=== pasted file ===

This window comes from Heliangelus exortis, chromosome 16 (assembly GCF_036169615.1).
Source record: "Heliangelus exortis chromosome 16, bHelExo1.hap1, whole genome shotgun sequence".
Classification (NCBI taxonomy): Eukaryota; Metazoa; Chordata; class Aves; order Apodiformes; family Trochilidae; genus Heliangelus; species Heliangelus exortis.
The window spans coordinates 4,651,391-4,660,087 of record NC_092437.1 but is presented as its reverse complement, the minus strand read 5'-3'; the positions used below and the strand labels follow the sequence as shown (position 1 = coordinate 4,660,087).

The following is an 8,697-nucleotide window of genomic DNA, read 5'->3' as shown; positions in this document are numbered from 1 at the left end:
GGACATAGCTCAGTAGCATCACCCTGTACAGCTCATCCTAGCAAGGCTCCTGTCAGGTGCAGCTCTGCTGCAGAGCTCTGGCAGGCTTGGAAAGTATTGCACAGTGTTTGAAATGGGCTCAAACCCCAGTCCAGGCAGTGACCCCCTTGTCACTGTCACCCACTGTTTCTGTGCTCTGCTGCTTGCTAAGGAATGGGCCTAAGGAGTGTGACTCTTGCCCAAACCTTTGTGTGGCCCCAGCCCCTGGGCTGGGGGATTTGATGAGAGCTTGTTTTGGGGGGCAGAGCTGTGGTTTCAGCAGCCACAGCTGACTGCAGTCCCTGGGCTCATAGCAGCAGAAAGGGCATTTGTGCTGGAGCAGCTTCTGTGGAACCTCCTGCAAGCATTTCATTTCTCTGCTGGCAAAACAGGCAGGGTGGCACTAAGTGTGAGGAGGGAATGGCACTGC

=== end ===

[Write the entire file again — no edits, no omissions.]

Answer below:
This window comes from Heliangelus exortis, chromosome 16 (assembly GCF_036169615.1).
Source record: "Heliangelus exortis chromosome 16, bHelExo1.hap1, whole genome shotgun sequence".
Classification (NCBI taxonomy): Eukaryota; Metazoa; Chordata; class Aves; order Apodiformes; family Trochilidae; genus Heliangelus; species Heliangelus exortis.
The window spans coordinates 4,651,391-4,660,087 of record NC_092437.1 but is presented as its reverse complement, the minus strand read 5'-3'; the positions used below and the strand labels follow the sequence as shown (position 1 = coordinate 4,660,087).

The following is an 8,697-nucleotide window of genomic DNA, read 5'->3' as shown; positions in this document are numbered from 1 at the left end:
GGACATAGCTCAGTAGCATCACCCTGTACAGCTCATCCTAGCAAGGCTCCTGTCAGGTGCAGCTCTGCTGCAGAGCTCTGGCAGGCTTGGAAAGTATTGCACAGTGTTTGAAATGGGCTCAAACCCCAGTCCAGGCAGTGACCCCCTTGTCACTGTCACCCACTGTTTCTGTGCTCTGCTGCTTGCTAAGGAATGGGCCTAAGGAGTGTGACTCTTGCCCAAACCTTTGTGTGGCCCCAGCCCCTGGGCTGGGGGATTTGATGAGAGCTTGTTTTGGGGGGCAGAGCTGTGGTTTCAGCAGCCACAGCTGACTGCAGTCCCTGGGCTCATAGCAGCAGAAAGGGCATTTGTGCTGGAGCAGCTTCTGTGGAACCTCCTGCAAGCATTTCATTTCTCTGCTGGCAAAACAGGCAGGGTGGCACTAAGTGTGAGGAGGGAATGGCACTGC